Families generally do a lot of good research when planning their new home. It is essential that you bring along all the ideas that you have into the design of your home floor plan. This includes elements that you have either decided upon or are interested in for your family’s needs now and into the future.
The best strategy to ensure you achieve a great floor plan is to maintain an open mind when discussing your ideas with your designer. Here are my seven top tips that I usually consider when looking at home floor plan design.
1. Ensure The Size Is Right
How large or small should you home be? The answer is, of course, it depends!
The size should be just right for your family’s needs, the actual property, and the surroundings, without sacrificing comfort or style.
2. Keep Your Floor Plan In Harmony With The Surroundings
In rural settings there are often views and no privacy issues. Which means you have far less restrictions so that your home can be very much in harmony with the surroundings.
However, for most of us living in the suburbs there is a need for privacy and a connection to the outside. A major consideration is where the living spaces and bedrooms are situated. The design should reflect your outlook, proximity and privacy from your neighbours and the all-important orientation. To create a sense of harmony the sympathetic design of the transition from the house to the outside area will be essential.
Simplicity can create a sense of harmony!
3. Design For Your Personality
Not everyone is interested in “transterior” (the trend in home design of “bringing the outside inside”). Are you dreaming of a seamless segue from inside to outside?
Typically this means the buildings are more sympathetic to the landscape outside, and vice versa. It is a lifestyle choice.
Some prefer a sense of privacy and a cosy enclosure. For example, a small living room with a fireplace or a library for reading add to the cosiness of your home.
On the other hand, open-plan kitchens, family room, meals area and outside decks are best for family dynamics and entertaining. Do you have a preference?
4. Make The Layout Work For You
Designing the “flow path” (circulation within the house) to suit your family is crucial.
If you entertain often, then simple access from the front door to the kitchen/family room and outdoor area is important. Equally, it is important to maintain access and privacy to bedroom areas.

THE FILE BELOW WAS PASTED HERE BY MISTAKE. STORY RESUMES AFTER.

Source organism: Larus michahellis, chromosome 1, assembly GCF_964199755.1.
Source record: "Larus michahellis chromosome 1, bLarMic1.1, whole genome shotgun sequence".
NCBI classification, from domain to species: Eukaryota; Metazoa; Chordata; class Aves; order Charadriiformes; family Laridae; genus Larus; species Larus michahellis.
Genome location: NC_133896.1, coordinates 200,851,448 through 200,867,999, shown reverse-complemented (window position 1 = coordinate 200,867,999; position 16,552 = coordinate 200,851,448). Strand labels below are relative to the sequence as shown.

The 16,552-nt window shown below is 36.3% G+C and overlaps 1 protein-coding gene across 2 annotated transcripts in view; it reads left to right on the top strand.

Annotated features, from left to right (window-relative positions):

5. Design With Light And Ventilation In Mind
A floor plan which takes into consideration the penetration of light into the home during the heat of summer and the coolness of winter will have a major impact on how comfortable your home is and help to restrain the size of your power bills.
Ideally, living room and kitchen/ family room windows should be facing north and fitted with adequate shading to filter the sun in summer yet allowing in the winter sun to penetrate into the room. It’s about getting the balance right!
Getting cross flow ventilation with windows on the opposite sides of a room or at least on adjacent walls will allow a breeze to cool or freshen the air.
6. Consider The Bedrooms
Proximity to the children’s rooms is an important consideration as discussed in the next point.
- How much room do you need in your bedroom after you have accommodated the necessary furniture?
- Do you need a walk-in robe or is a wardrobe the best use of space and budget?
- What facilities do you require in your ensuite?
- Is there an outlook or view you would like to take advantage of?
Especially the degree of separation and connection required with the parents and each other.
An example of planning for now and later is a study near the master bedroom. This can be utilised as a “nursery” when there is a new baby.
Many families find keeping young children close by the parent’s bedroom is important. Conversely, teenagers or young adults at the opposite end of the house is ideal.
If the children’s bedrooms are upstairs, will they require a family bathroom upstairs or just a powder room upstairs and the family bathroom downstairs? This second option is more common when there is an addition of a second storey to a home and there is insufficient space for a family bathroom upstairs, whilst a family bathroom already exists downstairs.
Do you require a guest room and will your guests need an ensuite, or is a bathroom nearby acceptable?
7. The Right Budget To Realise Your Home Floor Plan
The budget you allocate to your new home project leads me to refer you back to my first point of, “Ensure the size is right”! Are the size of your budget and the size of your building compatible?
It is not essential to have a home that will accommodate every likely future wish, unless your budget allows for it.
Design a floor plan according to your budget. You need to feel comfortable living in your home and not feel “financially strained” each month you make payments on your home.
These tips should assist you with your research so that you can come well prepared to the initial discussion with your designer. Utilising your ideas on these topics, your designer will be able to explore greater options and possibilities to achieve a fabulous floor plan.